Google Wave launched earlier this month and the surge of anticipation that followed the initial unveiling of the new product in May (see above), only seems to be growing.
Google Wave is a new platform, which the media are calling ‘email 2.0’. Some are even going as far to say this could be the ‘end of email’.
Of course, we’ve heard this all before. Last time it was social media that was going to end email, now its Google Wave, tomorrow it’ll be something else…
But social media didn’t kill email – it’s just another channel and, if anything, smart marketers have developed ways to integrate social media and email to great effect.
Google Wave will be the same. The platform integrates a number of commonly used applications – word processing, spreadsheets, slide presentations, email, real-time live chat and broadcast web conferencing, with a very slick user interface. It’s a great collaboration of collaboration tools and marks a major turning point in the development of communication technologies.
For the many brands beginning to experiment with networks like Twitter, this will be a natural development to their existing marketing strategies, and help them justify why Twitter is important!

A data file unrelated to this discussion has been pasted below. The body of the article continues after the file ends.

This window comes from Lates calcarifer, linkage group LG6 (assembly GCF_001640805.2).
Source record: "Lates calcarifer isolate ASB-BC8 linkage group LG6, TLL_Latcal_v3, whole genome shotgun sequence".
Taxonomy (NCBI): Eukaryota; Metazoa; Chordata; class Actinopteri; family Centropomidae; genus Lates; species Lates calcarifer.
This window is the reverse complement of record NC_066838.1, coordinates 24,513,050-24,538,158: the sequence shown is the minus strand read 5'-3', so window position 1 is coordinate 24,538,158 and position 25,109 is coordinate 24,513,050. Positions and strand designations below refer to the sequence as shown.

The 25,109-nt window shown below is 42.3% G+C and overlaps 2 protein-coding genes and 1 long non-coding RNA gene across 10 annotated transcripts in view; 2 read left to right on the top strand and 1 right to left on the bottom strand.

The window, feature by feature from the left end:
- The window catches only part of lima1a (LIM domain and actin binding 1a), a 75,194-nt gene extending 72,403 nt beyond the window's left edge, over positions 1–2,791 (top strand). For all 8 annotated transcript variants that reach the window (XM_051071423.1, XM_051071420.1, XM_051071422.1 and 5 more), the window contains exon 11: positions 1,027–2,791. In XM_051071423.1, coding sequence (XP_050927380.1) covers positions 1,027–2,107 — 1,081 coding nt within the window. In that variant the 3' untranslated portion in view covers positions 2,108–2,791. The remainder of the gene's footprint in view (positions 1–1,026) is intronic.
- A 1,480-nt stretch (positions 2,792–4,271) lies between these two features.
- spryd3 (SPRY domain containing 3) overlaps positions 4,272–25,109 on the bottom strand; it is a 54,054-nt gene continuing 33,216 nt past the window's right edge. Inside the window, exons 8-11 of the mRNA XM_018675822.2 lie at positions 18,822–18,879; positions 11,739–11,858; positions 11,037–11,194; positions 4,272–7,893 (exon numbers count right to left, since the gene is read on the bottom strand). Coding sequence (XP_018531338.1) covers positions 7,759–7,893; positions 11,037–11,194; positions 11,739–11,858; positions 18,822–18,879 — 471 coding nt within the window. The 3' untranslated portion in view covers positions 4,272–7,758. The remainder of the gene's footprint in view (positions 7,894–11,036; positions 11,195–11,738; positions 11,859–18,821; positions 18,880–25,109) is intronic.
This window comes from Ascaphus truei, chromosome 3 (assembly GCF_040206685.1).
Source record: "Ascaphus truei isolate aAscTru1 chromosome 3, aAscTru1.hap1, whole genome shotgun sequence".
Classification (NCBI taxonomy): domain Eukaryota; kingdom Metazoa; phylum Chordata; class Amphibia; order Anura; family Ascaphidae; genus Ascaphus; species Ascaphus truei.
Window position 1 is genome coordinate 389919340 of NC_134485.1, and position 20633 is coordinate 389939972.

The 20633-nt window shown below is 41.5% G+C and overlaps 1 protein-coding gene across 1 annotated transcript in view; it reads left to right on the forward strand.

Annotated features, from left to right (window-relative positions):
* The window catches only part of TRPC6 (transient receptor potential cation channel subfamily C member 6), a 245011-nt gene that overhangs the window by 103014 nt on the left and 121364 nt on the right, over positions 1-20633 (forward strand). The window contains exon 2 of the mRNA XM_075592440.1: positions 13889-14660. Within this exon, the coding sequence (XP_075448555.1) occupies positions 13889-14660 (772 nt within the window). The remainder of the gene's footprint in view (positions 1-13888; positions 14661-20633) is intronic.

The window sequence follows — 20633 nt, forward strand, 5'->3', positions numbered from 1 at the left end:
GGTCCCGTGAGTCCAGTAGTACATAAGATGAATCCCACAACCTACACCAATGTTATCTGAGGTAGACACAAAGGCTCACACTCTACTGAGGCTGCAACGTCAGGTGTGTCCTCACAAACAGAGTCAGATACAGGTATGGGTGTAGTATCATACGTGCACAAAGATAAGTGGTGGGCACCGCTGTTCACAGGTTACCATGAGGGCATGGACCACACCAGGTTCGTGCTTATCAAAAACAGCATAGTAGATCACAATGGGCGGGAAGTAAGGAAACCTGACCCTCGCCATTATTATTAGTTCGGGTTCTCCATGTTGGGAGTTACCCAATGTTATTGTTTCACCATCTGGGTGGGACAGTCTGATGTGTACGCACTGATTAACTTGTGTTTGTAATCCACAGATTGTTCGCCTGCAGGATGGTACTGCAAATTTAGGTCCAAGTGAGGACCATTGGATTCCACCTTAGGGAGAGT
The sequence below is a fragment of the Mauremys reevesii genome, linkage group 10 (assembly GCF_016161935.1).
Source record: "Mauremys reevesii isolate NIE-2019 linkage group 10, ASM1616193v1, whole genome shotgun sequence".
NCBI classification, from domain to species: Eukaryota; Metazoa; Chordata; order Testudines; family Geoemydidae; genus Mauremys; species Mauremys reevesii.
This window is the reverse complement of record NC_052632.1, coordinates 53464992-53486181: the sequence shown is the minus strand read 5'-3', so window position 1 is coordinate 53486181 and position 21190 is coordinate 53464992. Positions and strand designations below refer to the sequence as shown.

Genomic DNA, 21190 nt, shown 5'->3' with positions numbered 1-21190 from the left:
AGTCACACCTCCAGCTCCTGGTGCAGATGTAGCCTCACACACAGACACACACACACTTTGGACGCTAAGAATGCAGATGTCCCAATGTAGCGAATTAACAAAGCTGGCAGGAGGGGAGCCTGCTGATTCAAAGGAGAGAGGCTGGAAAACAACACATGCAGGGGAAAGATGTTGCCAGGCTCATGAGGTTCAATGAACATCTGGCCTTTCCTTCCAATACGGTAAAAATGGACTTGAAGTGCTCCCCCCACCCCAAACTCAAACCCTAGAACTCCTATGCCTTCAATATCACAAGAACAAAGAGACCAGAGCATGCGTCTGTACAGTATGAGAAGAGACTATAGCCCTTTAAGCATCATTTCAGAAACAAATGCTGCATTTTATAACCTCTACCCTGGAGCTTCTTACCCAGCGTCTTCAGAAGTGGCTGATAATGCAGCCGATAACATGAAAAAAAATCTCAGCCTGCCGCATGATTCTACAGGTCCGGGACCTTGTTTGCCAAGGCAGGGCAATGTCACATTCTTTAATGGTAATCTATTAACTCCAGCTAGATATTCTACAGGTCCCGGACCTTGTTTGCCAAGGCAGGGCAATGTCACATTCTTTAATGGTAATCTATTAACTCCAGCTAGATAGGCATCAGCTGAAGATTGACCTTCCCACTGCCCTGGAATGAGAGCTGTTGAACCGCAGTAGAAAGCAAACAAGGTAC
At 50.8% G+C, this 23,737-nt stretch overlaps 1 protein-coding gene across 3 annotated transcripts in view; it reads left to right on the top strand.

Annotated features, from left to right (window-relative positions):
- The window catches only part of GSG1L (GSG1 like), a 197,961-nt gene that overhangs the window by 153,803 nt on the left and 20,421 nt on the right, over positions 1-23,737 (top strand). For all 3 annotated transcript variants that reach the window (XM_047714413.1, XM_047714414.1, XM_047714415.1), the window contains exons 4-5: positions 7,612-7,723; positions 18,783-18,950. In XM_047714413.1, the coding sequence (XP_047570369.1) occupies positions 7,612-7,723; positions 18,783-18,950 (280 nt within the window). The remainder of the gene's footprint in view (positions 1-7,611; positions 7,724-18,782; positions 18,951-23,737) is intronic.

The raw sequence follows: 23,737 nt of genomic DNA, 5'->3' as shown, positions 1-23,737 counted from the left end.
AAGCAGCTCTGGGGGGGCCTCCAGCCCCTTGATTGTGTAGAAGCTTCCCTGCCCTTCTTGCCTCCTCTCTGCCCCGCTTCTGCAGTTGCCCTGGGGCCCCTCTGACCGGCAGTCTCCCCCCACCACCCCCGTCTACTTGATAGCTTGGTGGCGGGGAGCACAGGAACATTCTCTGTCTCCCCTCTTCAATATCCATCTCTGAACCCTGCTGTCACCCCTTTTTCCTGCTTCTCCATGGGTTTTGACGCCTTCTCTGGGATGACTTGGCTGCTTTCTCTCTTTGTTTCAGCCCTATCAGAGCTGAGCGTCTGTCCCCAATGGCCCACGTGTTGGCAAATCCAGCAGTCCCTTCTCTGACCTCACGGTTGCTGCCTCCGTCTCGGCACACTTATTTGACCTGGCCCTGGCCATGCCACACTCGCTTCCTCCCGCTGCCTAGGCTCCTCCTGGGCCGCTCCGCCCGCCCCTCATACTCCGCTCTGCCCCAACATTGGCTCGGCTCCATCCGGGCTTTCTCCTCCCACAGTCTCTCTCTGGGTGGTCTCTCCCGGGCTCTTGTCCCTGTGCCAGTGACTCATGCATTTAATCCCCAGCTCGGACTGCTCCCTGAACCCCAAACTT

But email will not disappear, even if Google Wave gains major traction (and it is way too early to tell whether it will). For marketers, email will continue to be key to their strategies, the same rules will still apply, and the same techniques will still work.
In fact, the good news is that – if Google Wave does take off – email as a technology could experience something of a rebirth, making it more popular than ever and used more frequently.
Brands should also be able to increase real-time interactions with recipients, bringing more social media and 2.0 elements to traditional email marketing.
Whatever happens with Google Wave, you can be sure that we will be on top of developments and the first to communicate best practice techniques to our customers. So, stay tuned, and in the meantime, if you get a beta account do please let us know what you think.
by Tink Taylor